Old and Having Sex which premiered at La MaMa ETC, NYC in November 2014. Lois
was named a Senior Fellow by the Hemispheric Institute of Performance and Politics in
2014. She is a 2014 Guggenheim Fellow and a Wellcome Trust Engaging Science Fellow
PEGGY SHAW is a performer, writer, producer and teacher of writing and
performance. She co-founded Split Britches and WOW in NYC. She is a veteran of Hot
Peaches and Spiderwoman and has collaborated as writer and performer with Lois
Weaver and Split Britches since 1980. Their collection of scripts, Split Britches Feminist
Performance/Lesbian Practice, edited by Sue Ellen Case, won the 1997 Lambda
Literary Award for Drama. In 2012, Split Britches was presented with the Edwin Booth
Award by City University of New York in honor of their outstanding contribution to the
New York City/American Theatre and Performance Community. Peggy has received
three NYFA Fellowships and three OBIE Awards including an OBIE for Performance in
1987 for Dress Suits for Hire and in 1999 for Menopausal Gentleman. She was the
recipient of the 1995 Anderson Foundation Stonewall Award and e Foundation for
Contemporary Performance Theatre Performer of the Year Award in 2005. Her book A
Menopausal Gentleman, edited by Jill Dolan and published by Michigan Press, won the
2012 Lambda Literary Award for LBGT Drama. Peggy was the 2011 recipient of the
Ethyl Eichelberger Award for the creation of RUFF, a musical collaboration that
explores her experiences of having a stroke. Peggy was named a Senior Fellow by the
Hemispheric Institute of Performance in 2014, an award given to scholars, artists and
activists affiliated with the institute and whose work illustrates the highest
achievement in the field of performance and politics. She is the 2014 recipient of the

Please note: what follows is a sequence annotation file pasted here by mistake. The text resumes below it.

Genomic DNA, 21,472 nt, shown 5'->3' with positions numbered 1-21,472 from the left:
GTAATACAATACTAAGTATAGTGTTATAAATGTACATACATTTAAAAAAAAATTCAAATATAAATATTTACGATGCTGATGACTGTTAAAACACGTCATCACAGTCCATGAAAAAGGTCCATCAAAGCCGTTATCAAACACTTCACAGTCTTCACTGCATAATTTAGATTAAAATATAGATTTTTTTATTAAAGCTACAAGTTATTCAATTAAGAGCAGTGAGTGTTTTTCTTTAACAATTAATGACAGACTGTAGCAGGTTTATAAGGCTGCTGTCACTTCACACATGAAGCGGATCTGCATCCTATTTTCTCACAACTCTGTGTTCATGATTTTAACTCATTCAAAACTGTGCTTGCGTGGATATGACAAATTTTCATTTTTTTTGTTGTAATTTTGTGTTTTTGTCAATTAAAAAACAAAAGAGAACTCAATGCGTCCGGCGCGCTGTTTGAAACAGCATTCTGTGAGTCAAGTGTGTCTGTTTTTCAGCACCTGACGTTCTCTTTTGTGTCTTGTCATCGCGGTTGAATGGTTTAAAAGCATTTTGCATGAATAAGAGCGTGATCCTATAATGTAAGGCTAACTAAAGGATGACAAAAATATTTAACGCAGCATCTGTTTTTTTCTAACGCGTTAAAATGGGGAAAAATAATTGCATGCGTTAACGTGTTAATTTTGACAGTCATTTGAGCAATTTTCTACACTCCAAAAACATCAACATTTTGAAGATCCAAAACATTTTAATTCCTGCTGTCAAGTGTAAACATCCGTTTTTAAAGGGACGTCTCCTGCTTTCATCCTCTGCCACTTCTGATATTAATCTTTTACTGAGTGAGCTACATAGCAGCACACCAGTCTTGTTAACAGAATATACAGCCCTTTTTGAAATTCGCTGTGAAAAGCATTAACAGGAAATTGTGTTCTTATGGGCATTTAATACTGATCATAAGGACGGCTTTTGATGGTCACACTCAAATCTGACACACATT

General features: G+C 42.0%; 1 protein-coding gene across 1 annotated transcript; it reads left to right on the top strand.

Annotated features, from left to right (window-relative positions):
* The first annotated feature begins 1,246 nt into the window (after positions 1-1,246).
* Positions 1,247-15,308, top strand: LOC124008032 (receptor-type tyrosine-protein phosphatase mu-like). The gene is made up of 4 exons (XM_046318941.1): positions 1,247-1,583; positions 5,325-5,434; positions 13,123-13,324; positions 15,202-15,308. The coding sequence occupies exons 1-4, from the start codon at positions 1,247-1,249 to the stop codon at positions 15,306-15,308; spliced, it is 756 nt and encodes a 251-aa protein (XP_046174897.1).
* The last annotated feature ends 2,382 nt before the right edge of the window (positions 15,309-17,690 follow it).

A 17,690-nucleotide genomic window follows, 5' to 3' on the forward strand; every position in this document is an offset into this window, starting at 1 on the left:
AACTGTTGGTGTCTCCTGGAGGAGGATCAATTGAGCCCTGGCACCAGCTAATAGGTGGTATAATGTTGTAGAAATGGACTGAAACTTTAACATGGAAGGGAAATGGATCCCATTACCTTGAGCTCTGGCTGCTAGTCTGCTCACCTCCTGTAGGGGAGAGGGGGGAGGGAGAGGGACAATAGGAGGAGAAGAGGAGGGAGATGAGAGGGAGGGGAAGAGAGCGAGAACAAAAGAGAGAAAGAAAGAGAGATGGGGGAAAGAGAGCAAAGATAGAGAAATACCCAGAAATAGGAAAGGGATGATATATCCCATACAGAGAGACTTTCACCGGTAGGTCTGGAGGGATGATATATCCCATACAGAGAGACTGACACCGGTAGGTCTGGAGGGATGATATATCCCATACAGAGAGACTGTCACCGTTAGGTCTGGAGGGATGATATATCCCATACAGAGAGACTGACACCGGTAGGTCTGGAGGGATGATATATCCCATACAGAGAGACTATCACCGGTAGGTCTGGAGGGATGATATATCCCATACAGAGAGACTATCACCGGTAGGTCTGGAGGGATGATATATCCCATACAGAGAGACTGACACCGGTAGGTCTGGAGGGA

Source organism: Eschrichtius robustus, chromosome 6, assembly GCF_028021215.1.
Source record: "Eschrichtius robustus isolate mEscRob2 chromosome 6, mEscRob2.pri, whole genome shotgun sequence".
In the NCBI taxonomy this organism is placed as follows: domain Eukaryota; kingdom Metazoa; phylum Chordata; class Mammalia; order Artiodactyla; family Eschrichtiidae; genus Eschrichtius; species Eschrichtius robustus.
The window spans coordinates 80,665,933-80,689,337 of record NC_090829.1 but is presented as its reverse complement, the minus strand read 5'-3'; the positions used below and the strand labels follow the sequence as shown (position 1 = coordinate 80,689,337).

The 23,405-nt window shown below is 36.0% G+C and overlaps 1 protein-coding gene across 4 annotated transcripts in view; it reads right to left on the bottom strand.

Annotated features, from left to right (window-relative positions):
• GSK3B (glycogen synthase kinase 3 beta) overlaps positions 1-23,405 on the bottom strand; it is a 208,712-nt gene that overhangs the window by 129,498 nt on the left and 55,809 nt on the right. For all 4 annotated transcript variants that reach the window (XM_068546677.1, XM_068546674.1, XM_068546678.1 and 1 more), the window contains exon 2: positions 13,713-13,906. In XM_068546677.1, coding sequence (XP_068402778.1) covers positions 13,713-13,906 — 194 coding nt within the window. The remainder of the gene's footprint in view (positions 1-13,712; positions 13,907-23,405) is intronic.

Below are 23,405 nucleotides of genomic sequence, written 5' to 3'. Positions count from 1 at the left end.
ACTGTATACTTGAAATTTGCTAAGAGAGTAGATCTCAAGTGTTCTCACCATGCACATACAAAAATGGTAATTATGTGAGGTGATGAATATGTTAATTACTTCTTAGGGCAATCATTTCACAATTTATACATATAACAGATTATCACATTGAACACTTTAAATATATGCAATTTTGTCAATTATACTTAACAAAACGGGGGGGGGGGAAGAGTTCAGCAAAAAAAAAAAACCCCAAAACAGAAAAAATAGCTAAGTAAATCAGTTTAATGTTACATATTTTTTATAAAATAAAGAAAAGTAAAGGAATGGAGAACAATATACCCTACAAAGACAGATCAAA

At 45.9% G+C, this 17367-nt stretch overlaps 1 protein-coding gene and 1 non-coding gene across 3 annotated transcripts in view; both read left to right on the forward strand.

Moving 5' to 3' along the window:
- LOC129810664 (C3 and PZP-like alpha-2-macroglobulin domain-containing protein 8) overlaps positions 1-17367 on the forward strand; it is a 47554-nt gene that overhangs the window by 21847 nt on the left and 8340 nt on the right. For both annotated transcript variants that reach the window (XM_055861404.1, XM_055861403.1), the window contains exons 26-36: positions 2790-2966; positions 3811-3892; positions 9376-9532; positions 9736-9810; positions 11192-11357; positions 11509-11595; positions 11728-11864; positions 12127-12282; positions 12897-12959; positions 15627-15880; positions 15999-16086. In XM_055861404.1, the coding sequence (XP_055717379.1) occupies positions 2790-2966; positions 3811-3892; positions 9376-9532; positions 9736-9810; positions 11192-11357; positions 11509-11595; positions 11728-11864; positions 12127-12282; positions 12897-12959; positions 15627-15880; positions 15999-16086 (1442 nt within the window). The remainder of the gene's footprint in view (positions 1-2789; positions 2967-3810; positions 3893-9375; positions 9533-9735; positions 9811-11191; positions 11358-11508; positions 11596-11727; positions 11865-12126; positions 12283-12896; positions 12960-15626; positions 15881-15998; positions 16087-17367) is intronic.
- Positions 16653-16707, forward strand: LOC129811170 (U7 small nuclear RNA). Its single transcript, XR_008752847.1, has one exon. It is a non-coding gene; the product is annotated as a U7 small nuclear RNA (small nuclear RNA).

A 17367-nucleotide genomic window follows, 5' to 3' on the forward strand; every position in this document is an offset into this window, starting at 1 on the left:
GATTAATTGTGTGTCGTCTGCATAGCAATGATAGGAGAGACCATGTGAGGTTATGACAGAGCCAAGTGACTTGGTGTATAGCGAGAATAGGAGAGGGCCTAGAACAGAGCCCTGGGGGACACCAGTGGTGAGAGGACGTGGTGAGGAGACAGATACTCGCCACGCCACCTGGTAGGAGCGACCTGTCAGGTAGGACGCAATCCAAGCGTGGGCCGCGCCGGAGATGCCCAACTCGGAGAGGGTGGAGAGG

Doris Duke Artist Award. In 2017, Peggy was awarded an honorary doctorate from
Queen Mary University of London for her contribution to theatre and the institution.
‘Planes carrying nukes, the terrifying sound of life atomized into static noise: “Unexploded Ordnances (UXO)” feels very much of the minute…It is also wonderful to watch the rapport Ms. Weaver and Ms. Shaw have forged over shared decades.’ – The New York Times. Full review here.
‘One of the ingenious paradoxes and tensions of this piece is that the very thing our society needs more of — meaningful political dialogue — here becomes inimical to a thing we need even more badly: swift, decisive rescue.’ – Gay City News. Full review here.
‘I hope that more people have a seat at the table. That is really my definition of democracy and my definition of feminism.’ Split Britches’ interview with Slant Magazine.
‘For me to be in a position to teach and encourage people, and women in particular, to become independent artists, which is what we consider ourselves, is a bit of an ethical dilemma for me because I don’t know how people are going to survive. And yet I still encourage that, because the strength of that or the strength that that gives you is an amazing thing. I know it’s a lot, lot harder than it was when we started out.’ Split Britches’ interview with The Interval. Full interview here.
*images credit Theo Cote